The Ugly Truth

981657_10200453461392170_457368876_oI have to turn away.  The staged picture is too real.  Normally, I love seeing images of my daughter, but not these.  Even though I know they aren’t real my eyes don’t want to see the details.

This can’t be my care-free, undefiled girl.  The pain in her eyes repels me.  I force myself to look again.  Stifling tears I finally take in every pixel.  Tears, filth, anguish, tattered clothing, vile bedding.

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I exhale.  It’s not real!

Not this time.  But for too many children this is their reality.  Sex trafficking is a real thing.  When I first became aware of it, I thought of it as an over-there problem.  It happened in other countries and it was reprehensible, but it didn’t happen here.  Then I learned the truth.  It’s also a right-here problem.

I live in a city that is a major hub for trafficking.  Even in my affluent, low-crime suburb it happens.  It is a global problem.  It is an over-there problem and a right-here problem. When I learned this, I was faced with the choice to become more aware and see the truth or live with my head in the sand.  I chose to see the truth.

Others are making the same choice.  A group of people have chosen to take one girl’s story and make a short-film to raise awareness.  Savannah chose to be a part of the promotional photo shoot.  And I chose to make myself share these pictures.

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There are numerous websites that raise awareness about trafficking, but here are just a few statistics:

  • Two children are sold every minute
  • Over 1.2 million children are trafficked annually
  • Over 100,000 US children are forcefully engaged in prostitution or pornography each year

How many children have been sold in the time I have taken to write this?  How many have been sold in the time it has taken you to read it?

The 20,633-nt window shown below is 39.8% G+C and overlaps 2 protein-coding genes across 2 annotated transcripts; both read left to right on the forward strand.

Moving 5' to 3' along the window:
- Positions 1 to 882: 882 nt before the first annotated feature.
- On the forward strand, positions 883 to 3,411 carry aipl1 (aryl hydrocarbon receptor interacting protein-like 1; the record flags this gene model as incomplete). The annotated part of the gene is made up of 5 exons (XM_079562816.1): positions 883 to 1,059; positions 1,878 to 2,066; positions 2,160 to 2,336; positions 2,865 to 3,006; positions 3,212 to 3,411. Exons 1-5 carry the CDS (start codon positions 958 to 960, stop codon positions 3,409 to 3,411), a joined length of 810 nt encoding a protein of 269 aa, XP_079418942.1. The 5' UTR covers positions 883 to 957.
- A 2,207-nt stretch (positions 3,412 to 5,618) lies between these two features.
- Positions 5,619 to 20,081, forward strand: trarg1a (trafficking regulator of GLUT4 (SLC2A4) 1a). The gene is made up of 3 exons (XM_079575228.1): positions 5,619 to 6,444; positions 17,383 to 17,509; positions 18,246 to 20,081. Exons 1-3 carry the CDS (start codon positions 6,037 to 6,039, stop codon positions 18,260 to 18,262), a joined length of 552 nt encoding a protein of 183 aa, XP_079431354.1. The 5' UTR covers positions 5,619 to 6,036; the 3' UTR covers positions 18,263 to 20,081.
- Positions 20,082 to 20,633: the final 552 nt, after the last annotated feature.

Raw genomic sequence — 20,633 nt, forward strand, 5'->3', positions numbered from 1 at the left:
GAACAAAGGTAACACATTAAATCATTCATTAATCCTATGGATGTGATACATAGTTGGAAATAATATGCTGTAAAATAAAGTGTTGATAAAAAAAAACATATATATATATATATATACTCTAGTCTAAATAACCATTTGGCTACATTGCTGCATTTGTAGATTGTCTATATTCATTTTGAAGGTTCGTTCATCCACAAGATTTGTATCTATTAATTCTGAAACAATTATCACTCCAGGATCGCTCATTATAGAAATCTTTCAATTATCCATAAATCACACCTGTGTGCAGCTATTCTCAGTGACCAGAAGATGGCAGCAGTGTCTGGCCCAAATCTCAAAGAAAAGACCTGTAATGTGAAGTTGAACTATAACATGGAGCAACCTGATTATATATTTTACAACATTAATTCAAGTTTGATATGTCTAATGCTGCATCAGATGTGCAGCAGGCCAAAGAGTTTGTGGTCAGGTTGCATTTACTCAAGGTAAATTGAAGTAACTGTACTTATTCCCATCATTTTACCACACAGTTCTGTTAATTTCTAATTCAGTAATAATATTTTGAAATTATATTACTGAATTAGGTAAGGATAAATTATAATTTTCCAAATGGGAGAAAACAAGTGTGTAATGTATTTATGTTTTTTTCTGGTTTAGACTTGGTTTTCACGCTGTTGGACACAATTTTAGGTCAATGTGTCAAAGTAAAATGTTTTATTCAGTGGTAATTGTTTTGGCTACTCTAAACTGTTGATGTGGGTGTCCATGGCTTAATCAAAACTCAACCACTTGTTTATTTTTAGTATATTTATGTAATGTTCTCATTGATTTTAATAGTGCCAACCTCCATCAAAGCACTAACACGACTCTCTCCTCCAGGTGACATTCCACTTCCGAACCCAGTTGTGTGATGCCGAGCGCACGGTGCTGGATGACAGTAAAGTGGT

Seeing Savannah in trafficking pictures is hard, but I am inordinately proud of her willingness to do it.  What can you do?  What will you do?

  • You can become a sponsor for the film.
  • If you are in the DFW area you can come to a fundraiser on Friday night.

No matter what you do or don’t do, hug your priceless children and thank God they aren’t the ones living in the nightmare of slavery.

3 Comments

  1. Ashana M

    June 12, 2013 at 5:54 pm

    I think what’s harder to fathom is that sometimes trafficking doesn’t look like this. I was trafficked. I was fed and clothed. I was quiet, but I concealed my terror most of the time. I went to public schools. I went to the grocery store with my mom. I went to church. No one knew. Traffickers look like everyone else, and sometimes so do trafficked children.

    Reply
    • Holly Holladay

      June 12, 2013 at 6:12 pm

      Excellent point, Ashana and I absolutely agree! Thank you for pointing out what I failed to make clear, and thank you for stopping by to read. 🙂

      I wish you the best!

      Reply
  2. Philipa

    June 14, 2013 at 10:17 am

    Wow. Holly this is powerful… In these photos, I believe Savannah captured the emotional pain and torment any kind of trafficking brings. Something I can only begin to fathom.

    You are a beautiful and captivating writer Holly 🙂 thanks for sharing your heart with us!

    Reply

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